American Hardwoods
Real American Hardwoods

I love TV as much as the next red-blooded American. What I don’t like is how a TV looks—particularly the enormous flat-screen variety that, switched on, offers a stunning high-definition image as good as any movie theater’s but, switched off, becomes a black hole on the wall that seems to suck light out of the room. One of the ways to help lessen that feeling is to make the screen part of a hardwood media center—to surround it with handsome built-in cabinetry that makes it less of an eye sore and more of a visual treat. Here are three terrific examples.

The maple-clad media room in a New Jersey house renovated by Princeton Design Collaborative. Photograph by Jeffrey Edward Tryon

This renovation by Princeton Design Collaborative of Lawrenceville, New Jersey, updates the classic 1960’s basement “rec” room, replacing the traditional expanses of knotty pine with gorgeous custom built-in maple cabinetry and paneling. The big screen TV looks right at home because it has been carefully integrated into the design, given a central place in the composition, but balanced against other interesting elements such as the metal columns (the one on the right is real and load bearing, the one on the right faux and merely decorative); the trio of stained glass windows, which actually conceal an unattractive view; and the pleasingly asymmetrical arrangement of shelving, cupboards, and drawers surrounding it.



A flat-screen TV behind barn-door style sliding doors in a Riverton, Utah, residence by Greg Steffensen Architect. Photograph by Joshua Caldwell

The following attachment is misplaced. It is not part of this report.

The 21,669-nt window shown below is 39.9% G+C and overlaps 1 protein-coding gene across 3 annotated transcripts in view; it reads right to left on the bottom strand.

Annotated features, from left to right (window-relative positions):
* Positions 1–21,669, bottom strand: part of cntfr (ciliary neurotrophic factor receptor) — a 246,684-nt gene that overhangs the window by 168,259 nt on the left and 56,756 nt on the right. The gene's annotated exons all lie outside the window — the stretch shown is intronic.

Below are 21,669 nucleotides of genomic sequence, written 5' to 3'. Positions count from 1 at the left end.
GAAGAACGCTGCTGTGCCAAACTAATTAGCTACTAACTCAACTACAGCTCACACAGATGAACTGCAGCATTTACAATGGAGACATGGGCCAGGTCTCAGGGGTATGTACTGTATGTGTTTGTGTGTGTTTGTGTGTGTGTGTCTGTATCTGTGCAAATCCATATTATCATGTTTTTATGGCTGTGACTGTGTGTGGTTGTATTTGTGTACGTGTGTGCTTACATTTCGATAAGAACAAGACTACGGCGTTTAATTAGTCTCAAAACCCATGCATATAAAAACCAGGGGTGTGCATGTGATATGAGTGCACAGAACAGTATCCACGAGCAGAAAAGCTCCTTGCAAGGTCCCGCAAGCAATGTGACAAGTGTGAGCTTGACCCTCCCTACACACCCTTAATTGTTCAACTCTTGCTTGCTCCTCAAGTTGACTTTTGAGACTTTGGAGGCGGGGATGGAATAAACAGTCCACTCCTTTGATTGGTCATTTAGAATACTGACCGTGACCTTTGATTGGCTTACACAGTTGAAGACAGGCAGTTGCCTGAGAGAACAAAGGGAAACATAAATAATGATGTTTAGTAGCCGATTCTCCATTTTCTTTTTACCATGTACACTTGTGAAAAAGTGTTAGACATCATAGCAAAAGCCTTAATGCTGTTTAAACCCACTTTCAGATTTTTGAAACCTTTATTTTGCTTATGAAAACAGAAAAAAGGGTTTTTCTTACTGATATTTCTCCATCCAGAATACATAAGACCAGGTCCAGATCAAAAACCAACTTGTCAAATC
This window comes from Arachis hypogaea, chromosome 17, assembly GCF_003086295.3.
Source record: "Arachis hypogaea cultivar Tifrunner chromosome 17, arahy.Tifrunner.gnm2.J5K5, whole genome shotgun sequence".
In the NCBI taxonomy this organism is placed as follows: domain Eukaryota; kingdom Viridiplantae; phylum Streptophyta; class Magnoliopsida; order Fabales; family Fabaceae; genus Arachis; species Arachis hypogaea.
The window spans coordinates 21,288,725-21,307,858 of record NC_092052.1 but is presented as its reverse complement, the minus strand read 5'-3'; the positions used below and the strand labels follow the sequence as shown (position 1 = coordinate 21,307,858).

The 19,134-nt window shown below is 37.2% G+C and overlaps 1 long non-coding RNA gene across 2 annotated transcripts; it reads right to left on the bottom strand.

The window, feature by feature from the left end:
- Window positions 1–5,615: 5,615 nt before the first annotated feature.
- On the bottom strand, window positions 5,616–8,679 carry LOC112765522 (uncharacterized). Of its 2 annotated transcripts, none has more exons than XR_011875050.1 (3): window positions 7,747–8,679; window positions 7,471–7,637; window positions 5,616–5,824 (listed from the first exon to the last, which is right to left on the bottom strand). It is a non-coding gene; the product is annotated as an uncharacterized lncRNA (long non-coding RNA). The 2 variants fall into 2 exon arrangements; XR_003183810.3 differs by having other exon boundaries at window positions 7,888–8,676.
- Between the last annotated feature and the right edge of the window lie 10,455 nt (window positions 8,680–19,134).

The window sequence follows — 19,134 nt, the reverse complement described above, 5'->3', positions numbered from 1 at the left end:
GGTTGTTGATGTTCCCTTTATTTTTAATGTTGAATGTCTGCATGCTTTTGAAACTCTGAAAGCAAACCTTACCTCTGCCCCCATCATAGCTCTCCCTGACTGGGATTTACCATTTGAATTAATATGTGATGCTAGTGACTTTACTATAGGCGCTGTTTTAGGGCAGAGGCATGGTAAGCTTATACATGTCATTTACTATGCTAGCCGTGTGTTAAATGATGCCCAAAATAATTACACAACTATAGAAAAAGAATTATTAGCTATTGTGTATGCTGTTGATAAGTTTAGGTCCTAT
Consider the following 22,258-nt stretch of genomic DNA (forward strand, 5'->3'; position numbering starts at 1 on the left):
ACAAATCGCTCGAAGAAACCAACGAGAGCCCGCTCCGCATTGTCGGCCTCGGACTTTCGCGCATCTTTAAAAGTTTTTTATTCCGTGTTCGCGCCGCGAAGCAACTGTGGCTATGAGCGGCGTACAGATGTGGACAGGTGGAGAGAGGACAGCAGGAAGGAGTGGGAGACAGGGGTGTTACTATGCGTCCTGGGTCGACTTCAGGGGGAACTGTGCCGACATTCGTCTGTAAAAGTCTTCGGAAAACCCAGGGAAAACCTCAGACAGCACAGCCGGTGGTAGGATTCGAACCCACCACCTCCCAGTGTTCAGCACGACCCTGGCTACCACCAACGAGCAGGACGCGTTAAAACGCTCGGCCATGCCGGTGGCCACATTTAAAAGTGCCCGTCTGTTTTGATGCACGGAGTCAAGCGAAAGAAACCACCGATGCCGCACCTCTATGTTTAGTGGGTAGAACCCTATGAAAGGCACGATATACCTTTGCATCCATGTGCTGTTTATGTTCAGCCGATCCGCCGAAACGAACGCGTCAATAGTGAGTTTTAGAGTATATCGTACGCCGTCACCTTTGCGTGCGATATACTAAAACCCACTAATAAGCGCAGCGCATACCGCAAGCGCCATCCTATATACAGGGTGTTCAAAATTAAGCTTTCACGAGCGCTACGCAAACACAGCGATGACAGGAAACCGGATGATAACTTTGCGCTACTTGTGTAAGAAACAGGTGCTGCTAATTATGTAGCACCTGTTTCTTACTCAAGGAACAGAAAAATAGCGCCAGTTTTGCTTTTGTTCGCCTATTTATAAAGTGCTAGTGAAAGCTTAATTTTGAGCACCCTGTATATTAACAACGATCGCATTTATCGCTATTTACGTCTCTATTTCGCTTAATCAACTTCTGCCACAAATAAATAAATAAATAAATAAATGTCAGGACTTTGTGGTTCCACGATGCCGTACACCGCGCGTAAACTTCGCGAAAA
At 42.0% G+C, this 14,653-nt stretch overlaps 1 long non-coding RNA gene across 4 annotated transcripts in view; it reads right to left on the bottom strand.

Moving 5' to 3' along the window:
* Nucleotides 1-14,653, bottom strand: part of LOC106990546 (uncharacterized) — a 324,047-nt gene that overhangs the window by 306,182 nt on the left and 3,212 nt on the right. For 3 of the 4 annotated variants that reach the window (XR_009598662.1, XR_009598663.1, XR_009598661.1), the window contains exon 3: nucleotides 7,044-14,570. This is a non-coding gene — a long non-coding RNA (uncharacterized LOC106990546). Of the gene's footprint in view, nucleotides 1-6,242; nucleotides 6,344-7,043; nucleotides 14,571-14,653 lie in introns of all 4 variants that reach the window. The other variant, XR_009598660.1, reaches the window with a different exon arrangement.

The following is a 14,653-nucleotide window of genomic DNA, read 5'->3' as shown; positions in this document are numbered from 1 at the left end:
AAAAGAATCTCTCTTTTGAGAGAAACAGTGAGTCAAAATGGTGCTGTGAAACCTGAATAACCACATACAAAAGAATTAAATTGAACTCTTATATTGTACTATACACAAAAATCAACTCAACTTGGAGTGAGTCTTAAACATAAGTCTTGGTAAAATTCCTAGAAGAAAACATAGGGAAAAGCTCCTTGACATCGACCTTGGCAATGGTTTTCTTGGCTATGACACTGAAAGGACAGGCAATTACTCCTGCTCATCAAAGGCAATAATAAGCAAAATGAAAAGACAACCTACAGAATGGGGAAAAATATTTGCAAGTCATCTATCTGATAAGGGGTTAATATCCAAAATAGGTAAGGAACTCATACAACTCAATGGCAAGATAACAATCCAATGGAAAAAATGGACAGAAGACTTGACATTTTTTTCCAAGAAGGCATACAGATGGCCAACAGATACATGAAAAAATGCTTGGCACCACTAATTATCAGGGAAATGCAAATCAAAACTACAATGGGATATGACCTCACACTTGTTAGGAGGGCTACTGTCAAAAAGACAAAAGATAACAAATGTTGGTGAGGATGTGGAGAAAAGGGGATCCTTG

Flat-screen TVs tend to look most out of place in traditional interiors, such as this recently completed 19th-century New England farmhouse-style residence in Riverton, Utah, by Greg Steffensen Architect. Although new construction, the house incorporates part of an 1880’s church. It also uses century-old repurposed materials as interior finishes, and has flooring made from elm trees that were felled and milled on the lot. The designer makes maximum use of the house’s historical vibe in the TV room, where the media wall comprises crisply painted poplar cabinetry with graphic black hardware and a pair of barn-style sliding doors used to conceal the flat screen when it’s not in use.




A white-oak media wall in a New York City loft by Gachot Studios. Photograph by Brittany Ambridge

In some situations, the dark rectangle of a switched-off flat-screen TV almost becomes a work of art in its own right. Such is the case in a New York City loft recently renovated by Gachot Studios. The designers recognized what a great blank canvas the large, airy, light-filled living room offered them, so they kept things very clean and simple. Walls and ceiling are white; floors and window casements and surrounds are pale oak. The same hardwood is used to make an elegant but straightforward media wall whose carefully calibrated proportions serve as an elegantly understated frame for the inky reflections of the beautiful space in the TV, which becomes a mysterious living painting.



Princeton Design Collaborative
126 Lakedale Drive
Lawrenceville, NJ 08648

Greg Steffensen Architect
9160 S 300W, Suite 20
Sandy, UT 84070

Gachot Studios
594 Broadway, Suite 509
New York, NY 10012


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A coffee station for that perfect morning brew.

Design by Tanya Smith-Shiflett​​​​​​​​
Cabinetry Unique Kitchens & Baths ​​​​​​​​
Photo Brian Wetzel Photo
Home of Becket Hitch

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